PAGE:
In his work, Raphael Hefti pursues an experimental approach to sculpture and its materials. Hefti’s practice draws from his fascination with industrial and post-industrial processes, which he appropriates, reverses, and sometimes explodes. His intensive engagement with industries and experts reveals truths inherent in conventional processes. By going beyond technical purpose, his works celebrate materiality itself. The artist presents a primacy of materials in a very unique way, often in the light of Murphy’s law.
Hefti was born in 1978 and grew up in Biel/Bienne, Switzerland. He completed an electronics apprenticeship and then studied at the École cantonal d’art de Lausanne and the Slade School of Fine Art in London, where he graduated with a master’s degree. He has had solo exhibitions at the Kunsthalle Basel (2020), the Museum Boijmans Van Beuningen in Rotterdam (2017), the Fondation Vincent Van Gogh in Arles (2015), the Centre d’Art Contemporain Genève, (2015), Nottingham Contemporary (2014), the CAPC Bordeaux (2013), and Camden Art Centre in London (2012).
Camille Henrot was born in Paris in 1978 and lives and works in Berlin and New York. Her practice spans film, painting, drawing, sculpture, and installations. She takes references from literature, psychoanalysis, social media, cultural anthropology, self-help concepts, as well as the banality of everyday life and uses them to examine what it means to be both a private individual and a global subject.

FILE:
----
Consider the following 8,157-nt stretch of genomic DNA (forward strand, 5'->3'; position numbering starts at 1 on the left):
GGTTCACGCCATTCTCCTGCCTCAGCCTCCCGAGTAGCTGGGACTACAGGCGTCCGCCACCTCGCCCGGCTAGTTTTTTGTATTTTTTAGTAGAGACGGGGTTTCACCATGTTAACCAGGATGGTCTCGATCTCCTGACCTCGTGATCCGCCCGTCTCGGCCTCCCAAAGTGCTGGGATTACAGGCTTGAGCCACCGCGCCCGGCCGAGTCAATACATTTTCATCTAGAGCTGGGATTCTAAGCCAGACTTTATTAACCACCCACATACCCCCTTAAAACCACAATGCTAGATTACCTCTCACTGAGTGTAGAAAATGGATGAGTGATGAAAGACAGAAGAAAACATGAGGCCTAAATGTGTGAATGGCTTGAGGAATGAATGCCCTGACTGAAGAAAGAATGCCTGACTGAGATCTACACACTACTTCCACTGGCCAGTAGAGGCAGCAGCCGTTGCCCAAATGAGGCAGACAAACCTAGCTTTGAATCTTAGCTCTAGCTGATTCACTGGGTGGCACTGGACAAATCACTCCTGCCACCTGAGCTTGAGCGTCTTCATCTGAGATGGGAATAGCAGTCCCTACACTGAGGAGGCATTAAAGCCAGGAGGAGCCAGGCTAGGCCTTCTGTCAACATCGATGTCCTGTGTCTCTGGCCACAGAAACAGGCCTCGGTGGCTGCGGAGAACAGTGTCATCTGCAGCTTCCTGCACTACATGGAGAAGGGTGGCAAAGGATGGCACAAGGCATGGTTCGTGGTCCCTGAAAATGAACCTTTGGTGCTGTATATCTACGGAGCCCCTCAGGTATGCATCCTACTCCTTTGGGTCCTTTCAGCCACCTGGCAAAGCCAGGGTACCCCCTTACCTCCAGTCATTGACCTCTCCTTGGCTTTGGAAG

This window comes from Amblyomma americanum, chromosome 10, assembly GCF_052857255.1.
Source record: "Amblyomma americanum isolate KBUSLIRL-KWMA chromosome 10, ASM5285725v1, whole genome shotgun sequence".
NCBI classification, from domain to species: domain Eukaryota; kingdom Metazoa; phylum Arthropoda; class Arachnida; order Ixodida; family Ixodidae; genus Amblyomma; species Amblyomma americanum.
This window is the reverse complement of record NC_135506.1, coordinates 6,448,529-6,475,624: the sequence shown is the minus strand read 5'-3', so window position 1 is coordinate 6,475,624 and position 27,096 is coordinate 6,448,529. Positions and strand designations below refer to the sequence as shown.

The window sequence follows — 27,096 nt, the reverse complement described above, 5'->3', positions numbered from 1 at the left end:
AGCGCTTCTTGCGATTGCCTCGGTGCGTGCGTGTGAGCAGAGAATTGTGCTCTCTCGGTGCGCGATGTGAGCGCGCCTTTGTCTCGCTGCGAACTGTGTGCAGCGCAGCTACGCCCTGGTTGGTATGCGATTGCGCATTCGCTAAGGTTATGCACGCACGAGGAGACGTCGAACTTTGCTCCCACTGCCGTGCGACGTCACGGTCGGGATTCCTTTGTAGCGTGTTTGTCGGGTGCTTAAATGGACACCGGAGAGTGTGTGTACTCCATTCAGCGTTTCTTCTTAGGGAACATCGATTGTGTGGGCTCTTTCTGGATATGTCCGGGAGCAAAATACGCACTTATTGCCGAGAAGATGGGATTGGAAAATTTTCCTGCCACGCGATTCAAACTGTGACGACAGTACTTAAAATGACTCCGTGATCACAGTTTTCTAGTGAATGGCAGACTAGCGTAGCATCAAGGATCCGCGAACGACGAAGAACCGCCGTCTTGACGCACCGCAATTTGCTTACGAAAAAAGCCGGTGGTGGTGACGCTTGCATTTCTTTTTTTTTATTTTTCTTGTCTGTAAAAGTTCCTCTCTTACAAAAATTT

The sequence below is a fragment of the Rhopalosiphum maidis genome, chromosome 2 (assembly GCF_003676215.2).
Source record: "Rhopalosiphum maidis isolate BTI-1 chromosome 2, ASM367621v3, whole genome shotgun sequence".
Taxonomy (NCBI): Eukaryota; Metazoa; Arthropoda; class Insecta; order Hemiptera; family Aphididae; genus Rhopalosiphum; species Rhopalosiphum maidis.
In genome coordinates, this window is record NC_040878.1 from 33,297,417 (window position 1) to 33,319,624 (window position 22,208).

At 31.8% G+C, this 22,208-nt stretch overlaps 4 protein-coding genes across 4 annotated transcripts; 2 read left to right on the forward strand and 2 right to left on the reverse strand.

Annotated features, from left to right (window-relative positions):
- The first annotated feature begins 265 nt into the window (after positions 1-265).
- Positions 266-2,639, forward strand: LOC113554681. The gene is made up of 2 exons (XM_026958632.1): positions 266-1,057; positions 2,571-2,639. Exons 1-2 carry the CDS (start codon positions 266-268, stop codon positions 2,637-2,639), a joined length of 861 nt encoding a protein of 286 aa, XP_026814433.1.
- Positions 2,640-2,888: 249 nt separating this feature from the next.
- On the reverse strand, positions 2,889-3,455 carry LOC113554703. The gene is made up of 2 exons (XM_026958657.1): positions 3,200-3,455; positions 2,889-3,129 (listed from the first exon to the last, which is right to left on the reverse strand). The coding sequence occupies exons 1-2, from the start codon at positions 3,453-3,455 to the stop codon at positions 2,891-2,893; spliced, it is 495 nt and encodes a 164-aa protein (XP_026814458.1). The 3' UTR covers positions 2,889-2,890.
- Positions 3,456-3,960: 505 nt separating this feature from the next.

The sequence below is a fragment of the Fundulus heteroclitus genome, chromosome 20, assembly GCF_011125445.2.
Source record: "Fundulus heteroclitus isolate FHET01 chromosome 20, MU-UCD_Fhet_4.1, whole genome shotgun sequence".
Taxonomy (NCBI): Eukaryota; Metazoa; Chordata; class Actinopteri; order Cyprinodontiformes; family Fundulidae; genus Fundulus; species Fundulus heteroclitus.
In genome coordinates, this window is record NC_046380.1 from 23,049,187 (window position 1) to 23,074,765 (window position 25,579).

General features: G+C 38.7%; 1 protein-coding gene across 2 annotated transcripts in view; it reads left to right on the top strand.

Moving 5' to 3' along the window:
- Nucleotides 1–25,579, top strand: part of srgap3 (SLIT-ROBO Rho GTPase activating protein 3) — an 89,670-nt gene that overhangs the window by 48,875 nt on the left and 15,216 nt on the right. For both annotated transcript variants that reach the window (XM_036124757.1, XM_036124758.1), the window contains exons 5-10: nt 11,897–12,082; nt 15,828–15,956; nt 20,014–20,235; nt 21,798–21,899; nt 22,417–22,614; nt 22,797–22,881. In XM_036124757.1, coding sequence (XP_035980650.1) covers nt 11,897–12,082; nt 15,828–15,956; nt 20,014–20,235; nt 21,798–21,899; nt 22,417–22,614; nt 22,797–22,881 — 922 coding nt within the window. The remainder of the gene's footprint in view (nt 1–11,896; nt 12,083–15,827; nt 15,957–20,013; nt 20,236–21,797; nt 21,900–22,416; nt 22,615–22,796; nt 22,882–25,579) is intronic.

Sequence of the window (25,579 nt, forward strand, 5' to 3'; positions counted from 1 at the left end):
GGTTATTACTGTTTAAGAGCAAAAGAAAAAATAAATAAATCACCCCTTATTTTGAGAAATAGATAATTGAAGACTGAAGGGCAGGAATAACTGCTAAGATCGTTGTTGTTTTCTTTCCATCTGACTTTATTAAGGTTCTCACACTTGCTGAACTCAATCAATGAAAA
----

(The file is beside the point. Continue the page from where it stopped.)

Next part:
Her film Grosse Fatigue came out of a scholarship at the Smithsonian Institute in 2013 and earned her a Silver Lion at the 55th Venice Biennale (2013). In 2014 she received the Nam June Paik Award, and in 2015 the Edvard Munch Award. Her works have been shown in solo exhibitions at the National Gallery of Victoria in Melbourne (2021), the Kestner Gesellschaft in Hanover (2021), the Tokyo Opera City Art Gallery (2019), the Palais de Tokyo in Paris (2017), the Fondazione Memmo in Rome (2016), Chisenhale Gallery in London (2014), the Kunsthal Charlottenburg in Copenhagen (2014), Bétonsalon in Paris (2014), the New Museum in New York (2014), the Schinkel Pavillon in Berlin (2014), and the New Orleans Museum of Art (2013).
In addition to the production of pictures and sculptures, Trevor Paglen’s work as an artist also includes investigative journalistic and literary practices as well as technical constructions and a number of other disciplines. Paglen’s works have been shown in solo exhibitions at the Carnegie Museum of Art in Pittsburgh (2020), the Fondazione Prada in Milan (2019), the Barbican Centre in London (2019), and the Smithsonian Museum of American Art in Washington, D.C. (2018) as well as in group exhibitions at the Metropolitan Museum of Art in New York (2018), the San Francisco Museum of Modern Art (2018), Tate Modern in London (2010), and numerous other exhibition venues.
Paglen sent an artwork to earth orbit in collaboration with Creative Time and MIT, contributed research and camera work to the Oscar-winning film Citizenfour, and created a radioactive public sculpture for the exclusion zone in Fukushima, Japan. He is the author of several books and numerous articles on topics such as experimental geography, artificial intelligence, state secrecy, military symbolism, photography, and visuality. He received the Electronic Frontier Foundation’s Pioneer Award in 2014 and the Deutsche Börse Photography Prize in 2016. In 2017 Paglen was named a MacArthur Fellow. He earned his MFA from the Art Institute of Chicago and his PhD in geography from the University of California, Berkeley.